Who can challenge Ronda Rousey?

LAS VEGAS -- Referee Herb Dean didn't end UFC 170 early. Ronda Rousey did.

Say what you want about Dean’s decision to stop Saturday’s title fight in the first round, awarding Rousey the first knockout of her career. Given the stakes involved, he probably could have given Sara McMann more opportunity to recover, sure.

But don’t ignore reality, either. Liver shots end fights -- in fact, good ones often look more debilitating than strikes to the head. McMann never argued the stoppage forcefully and it’s quite possible she would not have recovered anyway.

The venom directed at Dean’s stoppage was, perhaps, due somewhat to the fight in general. For all the talk about Olympians and judo vs. wrestling and undefeated records, the main event was a 66-second blowout. Complete blowout.

Fans of the still relatively new UFC women’s division might not have known exactly what they expected to see on Saturday, but a first-inning, run-rule situation that lasted about a minute wasn't it.

McMann was supposed to be the greatest challenge yet to Rousey’s career. She went out with a whimper, thanks to a very effective but visually uninspiring body shot. A quick knee to the midsection and that’s it? The mountain is climbed? Weak.

That perspective unfairly diminishes the level of skill and preparation that really went into Rousey’s finish, but unfortunately, it's bound to exist after a fight like that: Yes, Rousey is amazing, but I’d sure like to see her in a real fight.

As much as Rousey has seemingly enjoyed her one-sided career, she admits that just three years in, she’s already forced to search for (and at times, create) challenges for herself.

“I keep trying to top myself,” said Rousey, two days before fighting McMann. “It’s hard to keep creative and say, ‘What can I do that is better than the last thing?’”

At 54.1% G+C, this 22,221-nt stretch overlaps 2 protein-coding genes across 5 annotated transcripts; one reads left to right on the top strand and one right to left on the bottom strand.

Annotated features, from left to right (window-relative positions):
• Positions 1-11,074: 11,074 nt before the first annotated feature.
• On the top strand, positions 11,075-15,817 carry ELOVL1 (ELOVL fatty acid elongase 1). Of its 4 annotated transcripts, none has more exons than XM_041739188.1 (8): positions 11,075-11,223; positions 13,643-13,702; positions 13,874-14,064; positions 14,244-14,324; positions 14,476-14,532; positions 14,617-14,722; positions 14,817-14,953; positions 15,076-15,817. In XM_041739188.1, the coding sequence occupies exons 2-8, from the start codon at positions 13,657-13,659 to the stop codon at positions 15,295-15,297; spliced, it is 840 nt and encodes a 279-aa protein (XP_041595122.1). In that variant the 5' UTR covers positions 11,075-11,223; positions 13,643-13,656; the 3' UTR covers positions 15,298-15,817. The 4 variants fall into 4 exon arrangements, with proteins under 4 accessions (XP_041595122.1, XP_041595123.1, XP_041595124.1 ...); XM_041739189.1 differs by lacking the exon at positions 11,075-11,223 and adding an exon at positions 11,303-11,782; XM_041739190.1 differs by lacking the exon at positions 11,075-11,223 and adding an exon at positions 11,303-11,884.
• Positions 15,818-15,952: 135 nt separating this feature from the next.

The UFC’s bottom line is unlikely to struggle when Rousey headlines, blowout or not. Consumers of combat sports have long shown a willingness to tune into less-competitive fights, as long as marquee names are involved.

Rousey, however, seems like a champion who wishes to be challenged. Currently, only a handful of 135-pound females appear even slightly capable of providing one.

Cat Zingano was supposed to fight Rousey last year, but suffered a serious knee injury in May. UFC president Dana White has said Zingano will fight for the belt when she’s healthy, but no firm date for her return exists.

Interest in a fight between Rousey and Invicta FC featherweight champion Cristiane Justino, aka “Cyborg,” is certain to amplify this year. Justino recently announced her intent to drop to 135 pounds and “retire” Rousey by December.

On Saturday, White, who accused Justino of being on performance-enhancing drugs one week ago, said she would have to drop to bantamweight and fight outside the UFC before ever receiving that opportunity.

The simple question of whether Justino would be licensed to fight at 135 pounds remains an interesting one. In 2012, she and her manager at the time, former UFC champion Tito Ortiz, said cutting to that weight puts her health at risk.

“That’s extremely relevant, it’s an admission by the fighter,” said Francisco Aguilar, chairman of the Nevada State Athletic Commission. “If she made that comment, she had reasons for making it.

“If the UFC wanted that fight in Las Vegas, the commission would review her application and decide whether or not to approve that bout at 135 pounds. This is one of those situations we’d really have to look at.”

For years, White claimed female fights would never happen in the UFC because the divisions lacked depth. It was Rousey, White says, who changed his mind.

In some ways, though, every lopsided Rousey win validates White’s initial concern about depth in the women’s divisions. Hopefully, that challenge she’s been looking for is on its way.